Story by Ed Berthiaume / Communications
It is not a stretch to say music is being made on the Lawrence University campus at almost every hour of every day. When you are home to a world-class conservatory, music is part of the campus heartbeat.
So, why wouldn’t a history professor and an art professor, staring at a suddenly wide-open calendar when the pandemic shut down their planned spring 2020 sabbaticals, throw themselves into the writing and recording of an album? Why wouldn’t they hole up inside a storage garage that doubles as an art studio, purchase recording equipment they have no idea how to use, break out guitars the history professor built himself, and start writing songs—lots of songs—most of them tinged with a doomsday vibe to match the moment?
And why wouldn’t they title that album Songs from the End of the World?
No reason at all. Hence, we give you the Junkyard Tornadoes, the musical mix of Jake Frederick, professor of history, and Rob Neilson, the Frederick R. Layton Professor of Studio Art and professor of art, with a 12-song album all their own; now available on the digital music service Bandcamp.
Both had big plans for their sabbaticals. Neilson was heading to Scotland for an art fellowship; Frederick to the Newberry Library in Chicago for a research fellowship. All of that was put on hold as COVID-19 was declared a global pandemic in March, sending students home for remote learning and halting all non-essential travel. With no classes to teach until fall, they suddenly had time on their hands and nowhere to go.
“We were in shock about how crazy the world had suddenly become,” Frederick said.
The two professors have long dabbled in music as a hobby. They regularly gather in the art garage—“the storm shelter, as I’ve begun calling it,” Frederick said—to play together, occasionally thinking about recording their songs or playing in public or both. They have one public performance as a duo under their belts. And before the pandemic hit, they submitted three original songs (an EP, Three Minute Average) to Mile of Music organizers, hoping to get on the 2020 festival lineup. It was canceled before they got an answer. And, yes, Frederick builds his own guitars, four of them to date.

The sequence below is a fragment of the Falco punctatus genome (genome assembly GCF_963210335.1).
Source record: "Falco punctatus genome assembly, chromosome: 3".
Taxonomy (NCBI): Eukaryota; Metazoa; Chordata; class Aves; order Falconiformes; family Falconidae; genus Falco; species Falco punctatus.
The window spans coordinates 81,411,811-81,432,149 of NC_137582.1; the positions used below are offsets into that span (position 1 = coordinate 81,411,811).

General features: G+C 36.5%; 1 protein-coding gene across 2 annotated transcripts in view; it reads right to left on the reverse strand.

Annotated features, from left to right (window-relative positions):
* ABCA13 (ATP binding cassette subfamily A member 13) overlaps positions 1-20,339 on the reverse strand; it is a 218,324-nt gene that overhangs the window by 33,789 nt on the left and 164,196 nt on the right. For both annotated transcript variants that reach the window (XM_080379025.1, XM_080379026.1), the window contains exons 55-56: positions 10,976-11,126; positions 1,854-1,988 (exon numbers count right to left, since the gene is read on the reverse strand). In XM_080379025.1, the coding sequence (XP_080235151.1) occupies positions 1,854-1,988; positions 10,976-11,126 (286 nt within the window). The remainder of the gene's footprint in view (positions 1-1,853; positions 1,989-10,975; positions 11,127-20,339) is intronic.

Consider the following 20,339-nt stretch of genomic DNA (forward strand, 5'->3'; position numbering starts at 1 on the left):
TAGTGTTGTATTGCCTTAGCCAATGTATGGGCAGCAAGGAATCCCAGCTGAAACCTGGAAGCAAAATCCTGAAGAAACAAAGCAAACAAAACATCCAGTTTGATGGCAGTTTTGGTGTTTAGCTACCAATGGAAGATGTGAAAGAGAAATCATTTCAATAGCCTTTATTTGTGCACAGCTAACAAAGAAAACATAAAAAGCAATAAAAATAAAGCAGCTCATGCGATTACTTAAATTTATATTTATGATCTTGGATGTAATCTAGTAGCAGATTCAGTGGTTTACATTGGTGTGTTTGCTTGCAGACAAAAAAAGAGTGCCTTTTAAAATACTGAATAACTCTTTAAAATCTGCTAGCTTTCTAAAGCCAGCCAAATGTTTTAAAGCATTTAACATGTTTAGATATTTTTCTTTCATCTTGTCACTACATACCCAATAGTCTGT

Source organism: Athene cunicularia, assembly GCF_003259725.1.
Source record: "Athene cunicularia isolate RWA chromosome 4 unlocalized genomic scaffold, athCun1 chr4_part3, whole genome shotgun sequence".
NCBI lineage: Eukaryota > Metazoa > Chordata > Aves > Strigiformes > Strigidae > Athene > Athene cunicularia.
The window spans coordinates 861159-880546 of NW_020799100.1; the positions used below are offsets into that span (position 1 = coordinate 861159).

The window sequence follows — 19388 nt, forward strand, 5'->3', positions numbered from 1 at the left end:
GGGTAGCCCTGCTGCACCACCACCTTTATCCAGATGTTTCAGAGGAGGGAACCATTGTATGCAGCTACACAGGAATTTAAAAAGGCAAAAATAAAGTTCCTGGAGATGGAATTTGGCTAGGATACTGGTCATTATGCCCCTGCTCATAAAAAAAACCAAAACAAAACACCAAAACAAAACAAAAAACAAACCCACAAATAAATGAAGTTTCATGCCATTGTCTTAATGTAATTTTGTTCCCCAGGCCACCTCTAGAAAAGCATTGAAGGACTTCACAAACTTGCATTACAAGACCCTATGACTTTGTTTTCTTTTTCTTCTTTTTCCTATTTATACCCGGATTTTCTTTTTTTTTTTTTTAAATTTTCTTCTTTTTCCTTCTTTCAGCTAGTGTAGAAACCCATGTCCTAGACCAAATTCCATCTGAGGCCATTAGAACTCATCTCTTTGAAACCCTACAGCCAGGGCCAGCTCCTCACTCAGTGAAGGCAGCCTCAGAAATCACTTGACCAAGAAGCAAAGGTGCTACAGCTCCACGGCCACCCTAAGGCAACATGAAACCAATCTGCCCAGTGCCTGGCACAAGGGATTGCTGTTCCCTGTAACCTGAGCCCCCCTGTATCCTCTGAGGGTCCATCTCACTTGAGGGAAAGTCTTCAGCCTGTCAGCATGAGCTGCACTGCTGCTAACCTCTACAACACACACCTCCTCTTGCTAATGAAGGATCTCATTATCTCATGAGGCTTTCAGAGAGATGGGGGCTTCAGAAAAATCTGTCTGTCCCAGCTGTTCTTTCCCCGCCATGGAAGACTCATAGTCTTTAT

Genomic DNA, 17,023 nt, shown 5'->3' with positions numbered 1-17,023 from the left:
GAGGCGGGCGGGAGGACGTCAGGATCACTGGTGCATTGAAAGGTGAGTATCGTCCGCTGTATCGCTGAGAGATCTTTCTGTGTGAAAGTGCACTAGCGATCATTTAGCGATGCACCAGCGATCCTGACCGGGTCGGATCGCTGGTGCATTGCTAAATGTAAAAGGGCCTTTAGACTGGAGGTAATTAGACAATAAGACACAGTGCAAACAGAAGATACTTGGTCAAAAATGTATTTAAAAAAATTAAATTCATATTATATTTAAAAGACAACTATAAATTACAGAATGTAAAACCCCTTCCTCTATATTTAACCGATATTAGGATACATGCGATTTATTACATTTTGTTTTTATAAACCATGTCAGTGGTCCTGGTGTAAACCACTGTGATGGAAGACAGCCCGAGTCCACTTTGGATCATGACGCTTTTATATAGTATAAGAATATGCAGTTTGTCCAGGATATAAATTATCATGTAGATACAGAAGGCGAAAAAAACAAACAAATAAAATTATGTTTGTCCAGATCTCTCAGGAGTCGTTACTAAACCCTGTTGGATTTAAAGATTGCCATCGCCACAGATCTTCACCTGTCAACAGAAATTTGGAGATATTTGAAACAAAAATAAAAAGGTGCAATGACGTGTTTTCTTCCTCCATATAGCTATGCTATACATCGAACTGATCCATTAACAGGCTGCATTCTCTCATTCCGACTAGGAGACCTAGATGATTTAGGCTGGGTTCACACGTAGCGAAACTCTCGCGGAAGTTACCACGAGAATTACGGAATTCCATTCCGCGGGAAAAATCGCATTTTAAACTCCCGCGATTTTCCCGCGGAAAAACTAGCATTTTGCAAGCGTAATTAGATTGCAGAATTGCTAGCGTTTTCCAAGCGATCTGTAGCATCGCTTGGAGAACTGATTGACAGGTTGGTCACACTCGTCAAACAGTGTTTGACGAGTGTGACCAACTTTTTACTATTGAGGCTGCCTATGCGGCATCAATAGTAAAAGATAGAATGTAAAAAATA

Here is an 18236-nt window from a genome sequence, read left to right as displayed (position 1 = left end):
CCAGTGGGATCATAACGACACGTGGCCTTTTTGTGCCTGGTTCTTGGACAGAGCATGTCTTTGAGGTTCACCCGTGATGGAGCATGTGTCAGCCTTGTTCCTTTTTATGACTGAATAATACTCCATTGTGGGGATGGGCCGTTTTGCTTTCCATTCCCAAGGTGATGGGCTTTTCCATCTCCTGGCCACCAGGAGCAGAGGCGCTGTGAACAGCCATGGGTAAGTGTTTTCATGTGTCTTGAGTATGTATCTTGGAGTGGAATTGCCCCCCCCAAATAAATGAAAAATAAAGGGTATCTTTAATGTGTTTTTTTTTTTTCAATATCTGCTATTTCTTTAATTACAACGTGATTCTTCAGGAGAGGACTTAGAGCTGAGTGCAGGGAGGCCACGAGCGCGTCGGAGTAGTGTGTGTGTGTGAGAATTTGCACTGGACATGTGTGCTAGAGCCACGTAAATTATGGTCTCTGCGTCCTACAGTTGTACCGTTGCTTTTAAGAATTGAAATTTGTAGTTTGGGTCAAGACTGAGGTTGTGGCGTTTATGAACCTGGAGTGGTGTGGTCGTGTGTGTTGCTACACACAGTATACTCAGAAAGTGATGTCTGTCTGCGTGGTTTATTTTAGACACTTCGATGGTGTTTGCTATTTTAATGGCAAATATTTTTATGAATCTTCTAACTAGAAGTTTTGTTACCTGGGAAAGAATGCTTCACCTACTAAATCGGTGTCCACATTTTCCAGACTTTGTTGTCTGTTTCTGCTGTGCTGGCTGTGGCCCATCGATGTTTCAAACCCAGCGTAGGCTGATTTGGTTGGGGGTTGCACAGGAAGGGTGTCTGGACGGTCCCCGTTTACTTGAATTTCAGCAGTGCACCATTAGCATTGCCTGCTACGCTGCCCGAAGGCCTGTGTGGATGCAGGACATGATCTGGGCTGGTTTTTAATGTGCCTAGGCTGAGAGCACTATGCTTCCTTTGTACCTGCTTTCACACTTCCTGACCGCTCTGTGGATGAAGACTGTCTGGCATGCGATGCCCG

They saw an opportunity in the unexpected pandemic pause, one that would nurture a secret (or not-so-secret) longing to be rock stars. Or at least allow them to stretch themselves a bit musically and in the process find some refuge from the COVID storm.
They headed into quarantine with a pact—they and their wives would form their own biome of sorts, isolated from the rest of the world. From March through the end of summer, the two professors experimented with their music. They wrote and rewrote songs. Neilson purchased recording equipment and started playing around with software, teaching himself the basics of being an audio engineer.
“I knew nothing about how to record an album,” he said. “I just started looking into it. What do I need? I got myself a little bit of equipment. And then literally just started plugging things in and recording it and seeing what worked, how would this sound; learning as we went.”
It was all music all the time in the art garage as spring rolled into summer.
“We started writing some songs that night,” Frederick said of the night in March 2020 when faculty were told the campus was going remote for Spring Term and university travel was being shut down. “Just started writing about the bizarre world we were living in. I think the first thing we wrote was I Got a Virus. We wrote a song called Quarantine Me. This is all the first night. I think we wrote four songs that night, and it occurred to us that we don’t think we’re any good (as musicians) but we think some of the songs we write are pretty good.”
None of the songs they wrote that first night ended up on the album. But it kick-started something that would consume them over the next eight months of quarantine.
“We figured we might be dead by the end of the summer, so maybe we should get these things recorded so the archaeologists can maybe play the songs someday,” Frederick said with a laugh.